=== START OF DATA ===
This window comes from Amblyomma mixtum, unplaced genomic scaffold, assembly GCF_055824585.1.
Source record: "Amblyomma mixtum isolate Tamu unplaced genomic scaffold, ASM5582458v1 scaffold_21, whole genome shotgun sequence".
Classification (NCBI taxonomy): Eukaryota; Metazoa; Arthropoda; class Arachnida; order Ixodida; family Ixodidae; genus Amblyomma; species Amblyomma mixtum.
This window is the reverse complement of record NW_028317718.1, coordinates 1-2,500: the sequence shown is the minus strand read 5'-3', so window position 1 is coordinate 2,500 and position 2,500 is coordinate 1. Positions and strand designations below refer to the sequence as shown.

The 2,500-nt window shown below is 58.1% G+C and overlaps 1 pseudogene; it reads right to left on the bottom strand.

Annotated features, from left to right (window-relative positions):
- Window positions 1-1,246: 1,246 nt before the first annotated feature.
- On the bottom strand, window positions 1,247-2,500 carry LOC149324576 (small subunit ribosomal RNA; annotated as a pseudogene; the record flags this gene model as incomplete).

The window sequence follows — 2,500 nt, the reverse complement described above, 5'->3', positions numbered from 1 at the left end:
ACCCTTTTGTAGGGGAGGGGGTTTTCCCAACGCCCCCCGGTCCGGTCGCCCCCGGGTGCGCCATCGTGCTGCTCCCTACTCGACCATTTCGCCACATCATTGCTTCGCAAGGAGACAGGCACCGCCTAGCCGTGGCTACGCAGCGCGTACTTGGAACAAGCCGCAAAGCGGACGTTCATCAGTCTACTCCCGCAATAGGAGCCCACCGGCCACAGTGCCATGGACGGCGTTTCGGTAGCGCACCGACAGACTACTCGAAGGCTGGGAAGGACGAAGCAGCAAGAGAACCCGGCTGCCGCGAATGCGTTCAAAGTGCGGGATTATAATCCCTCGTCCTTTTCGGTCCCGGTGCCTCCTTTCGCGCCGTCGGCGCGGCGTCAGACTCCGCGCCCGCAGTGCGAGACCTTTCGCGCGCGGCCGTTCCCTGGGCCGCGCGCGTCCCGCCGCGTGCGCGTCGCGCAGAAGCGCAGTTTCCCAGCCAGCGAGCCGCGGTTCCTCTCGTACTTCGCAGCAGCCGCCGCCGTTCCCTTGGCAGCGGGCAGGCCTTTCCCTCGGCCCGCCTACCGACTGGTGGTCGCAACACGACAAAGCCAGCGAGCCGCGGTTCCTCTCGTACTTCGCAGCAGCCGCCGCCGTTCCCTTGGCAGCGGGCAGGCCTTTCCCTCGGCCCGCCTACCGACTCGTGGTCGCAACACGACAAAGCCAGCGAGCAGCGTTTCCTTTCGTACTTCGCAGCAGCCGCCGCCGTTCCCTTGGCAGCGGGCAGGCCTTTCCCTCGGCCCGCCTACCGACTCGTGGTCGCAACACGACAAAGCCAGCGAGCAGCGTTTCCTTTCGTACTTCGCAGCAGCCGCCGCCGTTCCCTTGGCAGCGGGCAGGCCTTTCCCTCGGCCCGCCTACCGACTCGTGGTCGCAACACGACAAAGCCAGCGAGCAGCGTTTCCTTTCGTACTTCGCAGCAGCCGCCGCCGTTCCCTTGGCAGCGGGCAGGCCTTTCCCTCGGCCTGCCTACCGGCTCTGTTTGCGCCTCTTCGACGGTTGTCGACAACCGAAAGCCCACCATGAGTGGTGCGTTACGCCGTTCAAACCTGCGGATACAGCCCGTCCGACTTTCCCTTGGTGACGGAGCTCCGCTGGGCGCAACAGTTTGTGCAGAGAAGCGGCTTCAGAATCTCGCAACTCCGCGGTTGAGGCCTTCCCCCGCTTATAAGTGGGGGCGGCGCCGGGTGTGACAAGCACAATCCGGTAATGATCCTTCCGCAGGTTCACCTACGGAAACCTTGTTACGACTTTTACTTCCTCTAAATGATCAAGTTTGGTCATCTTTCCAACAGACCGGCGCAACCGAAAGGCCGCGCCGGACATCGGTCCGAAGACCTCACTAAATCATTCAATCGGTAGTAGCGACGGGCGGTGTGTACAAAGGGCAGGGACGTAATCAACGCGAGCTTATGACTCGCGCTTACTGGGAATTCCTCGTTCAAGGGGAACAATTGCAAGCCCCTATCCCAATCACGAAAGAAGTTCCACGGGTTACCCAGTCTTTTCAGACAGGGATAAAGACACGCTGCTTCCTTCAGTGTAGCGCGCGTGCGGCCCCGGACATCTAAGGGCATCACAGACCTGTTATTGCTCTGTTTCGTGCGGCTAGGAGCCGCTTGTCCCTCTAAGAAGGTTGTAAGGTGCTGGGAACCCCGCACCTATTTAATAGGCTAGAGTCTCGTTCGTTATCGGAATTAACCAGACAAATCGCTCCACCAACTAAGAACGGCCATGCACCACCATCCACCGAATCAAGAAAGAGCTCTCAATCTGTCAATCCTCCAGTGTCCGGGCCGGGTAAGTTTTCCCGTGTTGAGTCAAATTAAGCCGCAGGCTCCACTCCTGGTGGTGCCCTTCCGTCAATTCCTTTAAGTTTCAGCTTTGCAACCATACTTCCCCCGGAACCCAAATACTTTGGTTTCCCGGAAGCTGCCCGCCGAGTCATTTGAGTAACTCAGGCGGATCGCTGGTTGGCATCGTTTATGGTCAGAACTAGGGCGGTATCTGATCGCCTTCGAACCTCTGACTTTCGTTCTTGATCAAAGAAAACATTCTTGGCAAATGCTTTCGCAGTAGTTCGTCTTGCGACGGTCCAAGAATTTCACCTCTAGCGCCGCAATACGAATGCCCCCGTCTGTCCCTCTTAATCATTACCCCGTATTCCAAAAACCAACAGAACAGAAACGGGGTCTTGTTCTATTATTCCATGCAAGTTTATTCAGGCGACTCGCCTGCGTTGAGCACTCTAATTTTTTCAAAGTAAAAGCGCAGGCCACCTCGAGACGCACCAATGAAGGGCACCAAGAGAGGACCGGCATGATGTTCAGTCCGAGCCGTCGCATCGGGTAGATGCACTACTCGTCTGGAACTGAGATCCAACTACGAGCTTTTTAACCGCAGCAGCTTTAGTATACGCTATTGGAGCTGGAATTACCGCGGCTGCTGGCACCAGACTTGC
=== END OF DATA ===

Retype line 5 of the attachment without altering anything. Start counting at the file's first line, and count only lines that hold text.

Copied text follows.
The 2,500-nt window shown below is 58.1% G+C and overlaps 1 pseudogene; it reads right to left on the bottom strand.